Billionaire energy magnate David H. Koch takes his healthcare very seriously. He’s located his residence on New York City’s Upper East Side, a community with resplendent healthcare resources. The city’s wealthiest hospitals and clinics lie within blocks of his Park Avenue penthouse, medical facilities with conveniences that meet the standards of fine hotels and restaurants.
And he’s adding more to an area already lined with healthcare’s stellar institutions. A new ambulatory care center at New York-Presbyterian Hospital is coming, funded as part of a $2 billion capital campaign underway this year to which Koch donated $100 million.
It’s to be called the David H. Koch Center – “the best personalized care,” according to its promotional literature, in a “single, patient-friendly and technologically sophisticated environment.”
Medicaid under siege
Koch, however, is not as committed to the healthcare of others. He and his brother, Charles, have invested millions to block Medicaid, widely considered a vital program for healthcare for the poor and near poor in the U.S., with tens of millions of Americans covered. Under the Affordable Care Act (ACA), many million additional Americans are covered under Medicaid.
Not if the Kochs have their way. The Koch brothers have launched what is characterized as “a massive campaign” to stop Medicaid. Their target today is Virginia, where Medicaid, if expanded under the ACA, would cover an additional 400,000 people. Operating through an organization, Americans for Prosperity, the anti-Medicaid crusade goes door-to-door canvassing, attends committee hearings, and targets lawmakers with opposing views.
Americans for Prosperity has carried out these anti-anti-poverty efforts elsewhere, pumping additional millions to derail Medicaid expansion programs in Arkansas, Florida, Ohio, Louisiana, Michigan, and Pennsylvania.
For decades the Kochs have pressed an “anti” campaign – anti-tax, anti-union, anti-regulation – with fierce ideological fervor matched with aggressive financial backing. Their investment in the ideology of unfettered free markets has paid off: the revenues of the Koch enterprises today are a whopping $100 billion a year.
The specifics of their anti-Medicaid mania are a mix of budget distortions and loathing of taxes. They warn that a Medicaid expansion would cost Virginia’s taxpayers billions, assuring hefty tax hikes. They also claim that more Medicaid would upset the “doctor-patient relationship” and increase wait times.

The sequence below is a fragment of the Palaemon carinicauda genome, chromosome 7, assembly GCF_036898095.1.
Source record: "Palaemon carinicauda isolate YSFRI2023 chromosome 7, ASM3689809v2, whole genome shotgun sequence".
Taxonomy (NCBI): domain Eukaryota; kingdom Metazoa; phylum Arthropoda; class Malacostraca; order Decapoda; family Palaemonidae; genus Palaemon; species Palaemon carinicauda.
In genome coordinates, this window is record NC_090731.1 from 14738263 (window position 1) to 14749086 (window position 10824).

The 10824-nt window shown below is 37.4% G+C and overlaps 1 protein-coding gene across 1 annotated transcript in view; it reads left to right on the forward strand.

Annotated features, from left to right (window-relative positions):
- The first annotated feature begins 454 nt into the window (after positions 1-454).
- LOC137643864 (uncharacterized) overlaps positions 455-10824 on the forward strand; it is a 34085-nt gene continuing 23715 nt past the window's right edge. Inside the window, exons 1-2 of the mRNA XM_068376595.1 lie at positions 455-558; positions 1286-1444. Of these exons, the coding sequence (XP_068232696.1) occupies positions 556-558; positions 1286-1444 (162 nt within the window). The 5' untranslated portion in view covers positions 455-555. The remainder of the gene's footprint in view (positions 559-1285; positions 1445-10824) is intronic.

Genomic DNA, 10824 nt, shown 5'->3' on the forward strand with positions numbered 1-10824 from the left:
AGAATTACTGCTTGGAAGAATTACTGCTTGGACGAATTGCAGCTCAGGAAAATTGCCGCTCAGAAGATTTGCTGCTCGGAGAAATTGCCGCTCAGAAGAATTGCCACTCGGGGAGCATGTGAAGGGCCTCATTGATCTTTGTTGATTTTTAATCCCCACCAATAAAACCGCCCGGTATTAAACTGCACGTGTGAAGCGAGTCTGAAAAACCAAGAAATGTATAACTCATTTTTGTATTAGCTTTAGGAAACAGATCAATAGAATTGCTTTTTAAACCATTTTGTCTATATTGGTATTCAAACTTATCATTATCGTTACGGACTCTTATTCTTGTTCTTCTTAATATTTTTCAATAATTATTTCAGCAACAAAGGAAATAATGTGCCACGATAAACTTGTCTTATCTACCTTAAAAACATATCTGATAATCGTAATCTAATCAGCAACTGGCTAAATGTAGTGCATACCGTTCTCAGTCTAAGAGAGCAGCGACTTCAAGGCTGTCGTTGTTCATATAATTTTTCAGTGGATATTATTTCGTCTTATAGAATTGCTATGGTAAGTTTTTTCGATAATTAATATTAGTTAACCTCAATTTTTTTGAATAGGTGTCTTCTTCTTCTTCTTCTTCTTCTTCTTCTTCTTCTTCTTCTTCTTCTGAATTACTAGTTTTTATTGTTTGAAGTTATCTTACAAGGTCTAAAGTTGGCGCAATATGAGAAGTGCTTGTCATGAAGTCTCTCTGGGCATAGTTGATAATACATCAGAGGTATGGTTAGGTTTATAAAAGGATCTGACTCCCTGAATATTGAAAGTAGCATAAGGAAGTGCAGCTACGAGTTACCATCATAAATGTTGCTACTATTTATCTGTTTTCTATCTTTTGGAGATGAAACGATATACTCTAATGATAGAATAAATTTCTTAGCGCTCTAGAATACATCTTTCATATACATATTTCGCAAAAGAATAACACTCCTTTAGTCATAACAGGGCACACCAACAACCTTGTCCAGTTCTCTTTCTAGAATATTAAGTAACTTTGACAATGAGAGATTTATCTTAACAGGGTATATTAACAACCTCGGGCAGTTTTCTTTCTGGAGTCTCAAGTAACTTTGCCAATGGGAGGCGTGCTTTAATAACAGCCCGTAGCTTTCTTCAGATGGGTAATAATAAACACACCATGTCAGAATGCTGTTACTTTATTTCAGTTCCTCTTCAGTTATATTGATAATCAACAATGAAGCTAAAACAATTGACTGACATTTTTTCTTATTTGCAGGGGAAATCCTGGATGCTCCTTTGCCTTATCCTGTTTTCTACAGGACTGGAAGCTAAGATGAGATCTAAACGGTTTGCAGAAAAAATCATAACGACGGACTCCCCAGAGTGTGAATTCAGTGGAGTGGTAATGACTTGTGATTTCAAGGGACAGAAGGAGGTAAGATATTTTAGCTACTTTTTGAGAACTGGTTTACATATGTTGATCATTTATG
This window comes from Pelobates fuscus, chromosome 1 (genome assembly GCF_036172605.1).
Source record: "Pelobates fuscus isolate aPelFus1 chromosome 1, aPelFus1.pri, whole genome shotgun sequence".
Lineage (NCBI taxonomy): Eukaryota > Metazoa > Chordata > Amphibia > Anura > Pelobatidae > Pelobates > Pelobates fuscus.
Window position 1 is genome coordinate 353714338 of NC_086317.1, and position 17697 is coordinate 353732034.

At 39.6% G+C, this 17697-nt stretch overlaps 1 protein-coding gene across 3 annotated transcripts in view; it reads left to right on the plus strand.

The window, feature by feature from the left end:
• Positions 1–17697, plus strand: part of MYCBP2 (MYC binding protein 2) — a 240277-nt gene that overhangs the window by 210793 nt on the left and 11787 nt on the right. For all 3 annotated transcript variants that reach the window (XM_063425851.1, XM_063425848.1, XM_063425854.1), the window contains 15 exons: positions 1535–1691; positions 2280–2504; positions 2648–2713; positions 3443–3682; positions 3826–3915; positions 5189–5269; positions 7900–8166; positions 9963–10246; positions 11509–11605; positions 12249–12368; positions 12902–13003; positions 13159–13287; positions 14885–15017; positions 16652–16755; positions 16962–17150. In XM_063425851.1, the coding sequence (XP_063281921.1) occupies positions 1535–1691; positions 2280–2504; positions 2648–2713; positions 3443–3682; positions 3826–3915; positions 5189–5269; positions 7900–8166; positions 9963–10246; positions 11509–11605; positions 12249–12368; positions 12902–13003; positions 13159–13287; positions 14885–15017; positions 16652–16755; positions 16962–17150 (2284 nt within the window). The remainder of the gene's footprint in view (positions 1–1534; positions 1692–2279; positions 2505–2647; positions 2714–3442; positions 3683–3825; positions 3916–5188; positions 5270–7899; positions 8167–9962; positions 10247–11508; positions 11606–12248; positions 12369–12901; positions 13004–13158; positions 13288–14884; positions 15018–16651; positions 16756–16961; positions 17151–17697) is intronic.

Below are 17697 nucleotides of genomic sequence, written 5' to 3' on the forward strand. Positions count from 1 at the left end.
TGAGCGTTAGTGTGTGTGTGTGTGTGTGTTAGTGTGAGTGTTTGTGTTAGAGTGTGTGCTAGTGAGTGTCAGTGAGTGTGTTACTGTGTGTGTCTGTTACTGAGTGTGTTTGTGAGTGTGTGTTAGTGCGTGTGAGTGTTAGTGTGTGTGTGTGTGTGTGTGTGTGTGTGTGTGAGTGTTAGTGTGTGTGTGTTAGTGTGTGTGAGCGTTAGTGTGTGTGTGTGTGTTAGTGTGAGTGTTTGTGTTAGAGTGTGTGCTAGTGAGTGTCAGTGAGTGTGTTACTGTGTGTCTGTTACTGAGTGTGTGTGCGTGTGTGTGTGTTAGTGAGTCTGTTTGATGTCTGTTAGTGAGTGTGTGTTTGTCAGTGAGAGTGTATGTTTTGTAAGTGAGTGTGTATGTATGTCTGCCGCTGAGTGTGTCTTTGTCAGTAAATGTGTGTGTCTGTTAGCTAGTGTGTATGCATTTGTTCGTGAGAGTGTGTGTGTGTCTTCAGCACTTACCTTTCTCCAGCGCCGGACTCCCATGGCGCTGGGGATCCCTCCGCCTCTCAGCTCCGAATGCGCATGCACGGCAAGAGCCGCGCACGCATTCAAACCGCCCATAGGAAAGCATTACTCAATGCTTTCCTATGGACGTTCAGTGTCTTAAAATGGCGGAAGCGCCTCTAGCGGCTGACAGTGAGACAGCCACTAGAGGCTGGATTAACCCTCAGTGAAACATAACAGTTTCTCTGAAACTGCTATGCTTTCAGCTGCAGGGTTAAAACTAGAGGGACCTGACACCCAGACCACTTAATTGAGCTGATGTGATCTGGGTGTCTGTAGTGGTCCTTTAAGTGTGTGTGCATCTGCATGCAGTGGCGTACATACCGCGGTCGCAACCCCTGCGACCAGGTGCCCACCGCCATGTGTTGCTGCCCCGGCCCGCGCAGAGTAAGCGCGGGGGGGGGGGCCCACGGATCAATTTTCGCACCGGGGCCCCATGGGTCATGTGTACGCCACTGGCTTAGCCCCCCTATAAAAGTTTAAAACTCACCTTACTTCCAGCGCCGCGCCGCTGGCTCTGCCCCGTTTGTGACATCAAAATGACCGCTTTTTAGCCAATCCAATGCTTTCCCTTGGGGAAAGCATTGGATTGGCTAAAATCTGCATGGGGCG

Medicaid’s real value
In fact, the Medicaid expansion will add very little to what states would have spent on Medicaid without health reform, according to the Congressional Budget Office, while providing health coverage to 17 million more low-income adults and children in the U.S. The expansion will reduce state and local government costs for uncompensated care and other services provided the uninsured. Most important, the expansion is critical to moving in the direction of providing care to all Americans.
Cuts paid in public health
In the upside down world inhabited by Charles and David Koch, where government impedes, regulation ruins, and healthcare harms, they claim to be saving lives in their anti-Medicaid mission. “Medicaid patients are almost twice as likely to die during surgery than individuals with private insurance,” their group says on its website.
Whatever the shortcomings of Medicaid, cutting the rolls and removing funding only adds injury. Medicaid reimbursements are already low, putting a strain on hospitals to meet demand with fewer dollars and inducing many doctors to forego Medicaid patients altogether. Here in New York State, a Medicaid cut was carried out early in the Cuomo administration that is still being felt in under-served areas.
Meanwhile, as Medicaid patients struggle to qualify to receive much-needed care in places like Virginia, the ground is being prepared for construction of the David H. Koch Center. Medicaid patients need not apply.